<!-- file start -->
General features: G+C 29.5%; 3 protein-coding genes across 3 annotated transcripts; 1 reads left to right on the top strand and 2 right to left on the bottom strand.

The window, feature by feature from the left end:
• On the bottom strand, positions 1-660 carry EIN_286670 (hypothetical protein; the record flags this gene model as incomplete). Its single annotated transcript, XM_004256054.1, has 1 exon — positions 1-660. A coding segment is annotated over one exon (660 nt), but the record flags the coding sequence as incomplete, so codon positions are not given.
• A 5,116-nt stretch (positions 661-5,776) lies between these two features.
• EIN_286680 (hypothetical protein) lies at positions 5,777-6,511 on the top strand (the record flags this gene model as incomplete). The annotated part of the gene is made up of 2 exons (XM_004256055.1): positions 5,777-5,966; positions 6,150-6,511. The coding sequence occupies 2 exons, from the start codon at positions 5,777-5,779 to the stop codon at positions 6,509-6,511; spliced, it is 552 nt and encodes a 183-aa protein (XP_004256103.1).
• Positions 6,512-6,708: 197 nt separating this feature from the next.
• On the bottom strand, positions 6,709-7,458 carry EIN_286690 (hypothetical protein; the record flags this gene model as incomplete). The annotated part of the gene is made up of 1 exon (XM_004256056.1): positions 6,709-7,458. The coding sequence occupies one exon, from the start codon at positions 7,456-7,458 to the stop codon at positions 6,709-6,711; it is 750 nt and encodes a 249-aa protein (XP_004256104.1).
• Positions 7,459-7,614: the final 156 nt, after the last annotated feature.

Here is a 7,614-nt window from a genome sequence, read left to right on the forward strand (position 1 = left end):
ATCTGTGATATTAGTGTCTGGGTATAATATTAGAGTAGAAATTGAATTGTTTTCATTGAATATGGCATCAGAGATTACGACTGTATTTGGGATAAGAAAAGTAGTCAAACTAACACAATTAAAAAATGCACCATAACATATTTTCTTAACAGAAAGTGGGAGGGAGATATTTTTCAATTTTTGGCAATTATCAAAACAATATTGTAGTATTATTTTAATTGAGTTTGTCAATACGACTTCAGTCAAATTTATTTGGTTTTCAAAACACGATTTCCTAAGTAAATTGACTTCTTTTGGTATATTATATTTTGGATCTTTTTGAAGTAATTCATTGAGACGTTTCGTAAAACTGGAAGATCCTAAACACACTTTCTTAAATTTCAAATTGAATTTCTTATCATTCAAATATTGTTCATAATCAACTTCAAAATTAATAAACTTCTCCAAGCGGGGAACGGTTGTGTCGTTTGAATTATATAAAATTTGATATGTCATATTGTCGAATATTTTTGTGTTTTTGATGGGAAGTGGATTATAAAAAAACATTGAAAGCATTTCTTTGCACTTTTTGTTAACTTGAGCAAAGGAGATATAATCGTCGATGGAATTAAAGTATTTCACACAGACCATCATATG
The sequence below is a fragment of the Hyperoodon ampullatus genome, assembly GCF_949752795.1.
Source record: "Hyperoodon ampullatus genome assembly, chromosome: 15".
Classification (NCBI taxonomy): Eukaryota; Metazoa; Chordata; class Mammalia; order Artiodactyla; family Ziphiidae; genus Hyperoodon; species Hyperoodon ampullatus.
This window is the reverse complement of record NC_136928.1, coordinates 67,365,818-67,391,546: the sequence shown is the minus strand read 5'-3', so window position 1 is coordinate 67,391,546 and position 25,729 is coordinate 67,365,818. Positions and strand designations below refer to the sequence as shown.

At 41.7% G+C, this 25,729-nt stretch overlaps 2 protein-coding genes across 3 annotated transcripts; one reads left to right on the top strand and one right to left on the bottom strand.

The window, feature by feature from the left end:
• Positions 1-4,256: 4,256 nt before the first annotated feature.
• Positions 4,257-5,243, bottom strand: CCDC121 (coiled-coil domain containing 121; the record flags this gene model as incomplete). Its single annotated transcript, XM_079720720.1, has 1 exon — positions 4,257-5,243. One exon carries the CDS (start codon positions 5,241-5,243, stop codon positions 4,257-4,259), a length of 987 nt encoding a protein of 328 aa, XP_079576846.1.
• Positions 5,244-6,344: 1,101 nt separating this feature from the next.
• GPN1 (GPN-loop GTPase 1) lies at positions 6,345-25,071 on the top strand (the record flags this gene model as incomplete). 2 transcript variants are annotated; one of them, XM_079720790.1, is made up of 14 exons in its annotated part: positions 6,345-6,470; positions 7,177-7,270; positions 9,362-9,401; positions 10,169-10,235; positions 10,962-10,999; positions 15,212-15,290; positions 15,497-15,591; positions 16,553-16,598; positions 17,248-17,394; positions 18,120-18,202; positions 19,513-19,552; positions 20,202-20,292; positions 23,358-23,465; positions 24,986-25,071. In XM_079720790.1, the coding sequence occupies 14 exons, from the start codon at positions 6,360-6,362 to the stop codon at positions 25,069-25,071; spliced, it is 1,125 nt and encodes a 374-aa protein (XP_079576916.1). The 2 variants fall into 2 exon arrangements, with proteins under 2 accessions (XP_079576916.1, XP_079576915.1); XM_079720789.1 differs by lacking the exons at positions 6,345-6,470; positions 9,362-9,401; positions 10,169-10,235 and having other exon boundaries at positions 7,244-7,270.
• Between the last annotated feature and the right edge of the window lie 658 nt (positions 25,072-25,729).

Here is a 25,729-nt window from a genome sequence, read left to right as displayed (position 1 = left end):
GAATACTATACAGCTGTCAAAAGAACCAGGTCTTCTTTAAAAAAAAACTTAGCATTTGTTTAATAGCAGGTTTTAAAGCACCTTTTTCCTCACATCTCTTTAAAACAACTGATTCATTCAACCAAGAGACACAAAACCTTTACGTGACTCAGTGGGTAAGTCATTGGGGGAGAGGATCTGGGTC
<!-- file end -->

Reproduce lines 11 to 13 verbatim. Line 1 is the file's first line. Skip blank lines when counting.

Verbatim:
The sequence below is a fragment of the Hyperoodon ampullatus genome, assembly GCF_949752795.1.
Source record: "Hyperoodon ampullatus genome assembly, chromosome: 15".
Classification (NCBI taxonomy): Eukaryota; Metazoa; Chordata; class Mammalia; order Artiodactyla; family Ziphiidae; genus Hyperoodon; species Hyperoodon ampullatus.